Just in time for easier reads during campaign season, we give you a new design for our fact checks.
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The Deal-O-Meter: Tracking the 2010 campaign promises of Gov. Nathan Deal
Statements that earn the ruling Pants on Fire
Nothing says state politics in Georgia like foreign policy issues, right?
That's at least the case in the governor's race this year between incumbent Republican Nathan Deal and Democratic challenger Jason Carter.
As the two candidates duel over education and the economy, the question of support for Israel has come up more than once. PolitiFact Georgia looks at one recent case - and explains why the complicated matter has surfaced.
Which political party controls the U.S.. Senate could hinge on Georgia's battle for the seat being left open with Saxby Chambliss' retirement.
Voters, and fact checkers, got a long look at GOP nominee David Perdue after the nine-week runoff campaign that ended last month.
Democrat Michelle Nunn found herself in the spotlight shortly after that vote, with the accidental leak of a 144-page strategy memo from her campaign.
Below are some of the fact checks connected to that memo and Nunn's bid for the seat.
Fact-checks about tax savings and staffing cuts focus on decidedly local claims.
With Tuesday's runoff in the rearview mirror, election watchers now turn their attention to November.
One of the most highly contested rates will be that of governor, with incumbent Republican Nathan Deal facing Jason Carter, a Democrat from Atlanta.
PolitiFact Georgia is keeping close tabs on the close race. Already we have checked some claims in the race, especially on the key battleground issue of education.
PolitiFact Georgia has kept a close eye on a statewide race capturing national attention, the GOP runoff for the U.S. Senate nomination.
With the election between U.S. Rep. Jack Kingston and businessman David Perdue Tuesday, we've put some of the claims we couldn't resist fact-checking in one spot.
PolitiFact and PunditFact have been seized with World Cup fever, so we've directed our enthusiasm into a few fact-checks.
Says he just sent his first text message
As new studies shined a spotlight on rising sea levels and global warming, politicians and pundits made several statements we fact-checked.
PolitiFact Georgia is the non-partisan fact-checking operation of The Atlanta Journal Constitution, which attempts to parse political truth from political fiction.
Our fact-checkers have been keeping a close eye on Georgia’s candidates for office as the May 20 Primary Election nears.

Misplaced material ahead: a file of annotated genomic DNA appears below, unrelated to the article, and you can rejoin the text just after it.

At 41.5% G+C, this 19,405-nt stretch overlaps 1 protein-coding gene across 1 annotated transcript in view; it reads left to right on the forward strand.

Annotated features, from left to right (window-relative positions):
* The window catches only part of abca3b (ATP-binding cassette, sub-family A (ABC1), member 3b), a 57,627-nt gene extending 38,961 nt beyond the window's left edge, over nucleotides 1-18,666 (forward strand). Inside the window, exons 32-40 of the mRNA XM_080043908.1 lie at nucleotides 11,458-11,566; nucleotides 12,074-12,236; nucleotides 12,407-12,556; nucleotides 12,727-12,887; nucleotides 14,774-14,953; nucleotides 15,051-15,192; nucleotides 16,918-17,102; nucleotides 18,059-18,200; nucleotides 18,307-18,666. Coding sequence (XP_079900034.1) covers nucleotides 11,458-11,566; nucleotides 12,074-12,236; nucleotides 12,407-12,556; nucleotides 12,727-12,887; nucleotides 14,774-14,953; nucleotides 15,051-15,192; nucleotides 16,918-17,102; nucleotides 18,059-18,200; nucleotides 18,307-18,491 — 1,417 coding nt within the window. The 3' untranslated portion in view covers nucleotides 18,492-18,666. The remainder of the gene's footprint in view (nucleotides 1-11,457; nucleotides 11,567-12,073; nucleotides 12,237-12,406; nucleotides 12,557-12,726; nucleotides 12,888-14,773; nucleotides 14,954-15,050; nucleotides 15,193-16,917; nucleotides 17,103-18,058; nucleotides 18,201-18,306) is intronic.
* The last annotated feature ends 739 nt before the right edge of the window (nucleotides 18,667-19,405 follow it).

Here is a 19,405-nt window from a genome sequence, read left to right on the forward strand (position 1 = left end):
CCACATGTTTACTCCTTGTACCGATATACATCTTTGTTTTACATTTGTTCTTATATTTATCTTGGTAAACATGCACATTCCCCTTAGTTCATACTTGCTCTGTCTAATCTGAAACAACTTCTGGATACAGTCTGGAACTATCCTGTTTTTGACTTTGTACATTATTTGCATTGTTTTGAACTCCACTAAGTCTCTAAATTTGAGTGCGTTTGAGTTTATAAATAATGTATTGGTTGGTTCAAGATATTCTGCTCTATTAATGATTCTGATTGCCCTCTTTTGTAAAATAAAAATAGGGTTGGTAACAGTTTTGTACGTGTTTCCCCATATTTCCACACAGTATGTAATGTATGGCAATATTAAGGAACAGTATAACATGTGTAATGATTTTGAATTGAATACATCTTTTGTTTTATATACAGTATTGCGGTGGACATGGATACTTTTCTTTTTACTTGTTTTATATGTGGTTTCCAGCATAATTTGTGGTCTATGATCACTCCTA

Curious about who -- other than President Barack Obama -- has been fact-checked on the Truth-O-Meter most often? We were, too. So we created a list.
Income inequality is an issue that PolitiFact has analyzed frequently since we started fact-checking political claims in 2007. So as President Barack Obama prepares to focus on income inequality in the State of the Union address, we thought it was a good time to review some of these claims, from both sides.
It was 2007 when a young senator from Illinois arrived on the national scene and launched a campaign for president. By coincidence, that’s the same year PolitiFact launched. We’ve been fact-checking the man who became President Barack Obama ever since. Recently we published our 500th fact-check on Obama.
In the four-plus decades since his death, the Rev. Martin Luther King Jr. has become, perhaps, the most quoted and misquoted figured in America.
With today being King’s birthday, PolitiFact Georgia thought it would be timely to look at some claims concerning the Atlanta native and civil rights legend. Not surprisingly, many of these claims needed some context or were flat-out wrong.
Here is a round-up on a few fact-checks involving King.
Want to to comment on our rulings or suggest one of your own? Just go to our Facebook page (www.facebook.com/politifact.georgia). You can also follow us on Twitter on @politifactga.
If you wanted to ignite an argument in Georgia, and the rest of the nation, in 2013, you just had to say one word: Obamacare.
The Affordable Care Act -- its official name -- became a lightning rod of controversy and a springboard for political pontificating.
President Barack Obama’s assurance that if you like your health care plan you can keep it was named PolitiFact’s "Lie of the Year" by PolitiFact editors.
PolitiFact readers also selected it as their "Lie of the Year" with 59 percent of the vote. It was a landslide. The next highest vote total went to Republican U.S. Sen. Ted Cruz of Texas for his contention that Congress is exempt from the health care law. But that only got 8 percent of the vote.
Summaries of a few of our favorite Obamacare fact checks from 2013 can be found below.
To comment on our rulings or suggest one of your own, go to our Facebook page (www.facebook.com/politifact.georgia). You can also follow us on Twitter through our Twitter handle @politifactga.
Full versions, including full coverage of the Lie of the Year, can be found at www.politifact.com/georgia/.